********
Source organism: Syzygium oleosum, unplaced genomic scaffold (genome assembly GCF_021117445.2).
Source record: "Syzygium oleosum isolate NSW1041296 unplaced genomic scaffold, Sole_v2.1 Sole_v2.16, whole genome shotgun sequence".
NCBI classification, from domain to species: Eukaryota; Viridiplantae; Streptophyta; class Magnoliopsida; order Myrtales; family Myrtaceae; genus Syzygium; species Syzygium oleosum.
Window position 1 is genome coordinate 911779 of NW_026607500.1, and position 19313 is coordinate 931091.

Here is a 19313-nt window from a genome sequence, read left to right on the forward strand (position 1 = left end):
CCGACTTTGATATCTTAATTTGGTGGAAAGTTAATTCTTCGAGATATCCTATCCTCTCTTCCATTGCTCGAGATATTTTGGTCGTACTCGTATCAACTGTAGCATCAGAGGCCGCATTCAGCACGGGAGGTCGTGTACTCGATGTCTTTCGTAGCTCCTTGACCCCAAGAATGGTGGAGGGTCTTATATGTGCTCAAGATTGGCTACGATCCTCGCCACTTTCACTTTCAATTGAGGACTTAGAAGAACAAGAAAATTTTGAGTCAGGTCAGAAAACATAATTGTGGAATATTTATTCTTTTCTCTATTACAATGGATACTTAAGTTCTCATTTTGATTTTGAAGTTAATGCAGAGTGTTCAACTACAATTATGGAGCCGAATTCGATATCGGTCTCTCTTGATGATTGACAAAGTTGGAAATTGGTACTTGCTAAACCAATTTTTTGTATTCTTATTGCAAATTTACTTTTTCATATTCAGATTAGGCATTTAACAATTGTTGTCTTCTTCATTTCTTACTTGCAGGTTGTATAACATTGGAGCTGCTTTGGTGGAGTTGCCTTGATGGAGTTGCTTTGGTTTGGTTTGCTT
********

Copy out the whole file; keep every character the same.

Source organism: Syzygium oleosum, unplaced genomic scaffold (genome assembly GCF_021117445.2).
Source record: "Syzygium oleosum isolate NSW1041296 unplaced genomic scaffold, Sole_v2.1 Sole_v2.16, whole genome shotgun sequence".
NCBI classification, from domain to species: Eukaryota; Viridiplantae; Streptophyta; class Magnoliopsida; order Myrtales; family Myrtaceae; genus Syzygium; species Syzygium oleosum.
Window position 1 is genome coordinate 911779 of NW_026607500.1, and position 19313 is coordinate 931091.

Here is a 19313-nt window from a genome sequence, read left to right on the forward strand (position 1 = left end):
CCGACTTTGATATCTTAATTTGGTGGAAAGTTAATTCTTCGAGATATCCTATCCTCTCTTCCATTGCTCGAGATATTTTGGTCGTACTCGTATCAACTGTAGCATCAGAGGCCGCATTCAGCACGGGAGGTCGTGTACTCGATGTCTTTCGTAGCTCCTTGACCCCAAGAATGGTGGAGGGTCTTATATGTGCTCAAGATTGGCTACGATCCTCGCCACTTTCACTTTCAATTGAGGACTTAGAAGAACAAGAAAATTTTGAGTCAGGTCAGAAAACATAATTGTGGAATATTTATTCTTTTCTCTATTACAATGGATACTTAAGTTCTCATTTTGATTTTGAAGTTAATGCAGAGTGTTCAACTACAATTATGGAGCCGAATTCGATATCGGTCTCTCTTGATGATTGACAAAGTTGGAAATTGGTACTTGCTAAACCAATTTTTTGTATTCTTATTGCAAATTTACTTTTTCATATTCAGATTAGGCATTTAACAATTGTTGTCTTCTTCATTTCTTACTTGCAGGTTGTATAACATTGGAGCTGCTTTGGTGGAGTTGCCTTGATGGAGTTGCTTTGGTTTGGTTTGCTT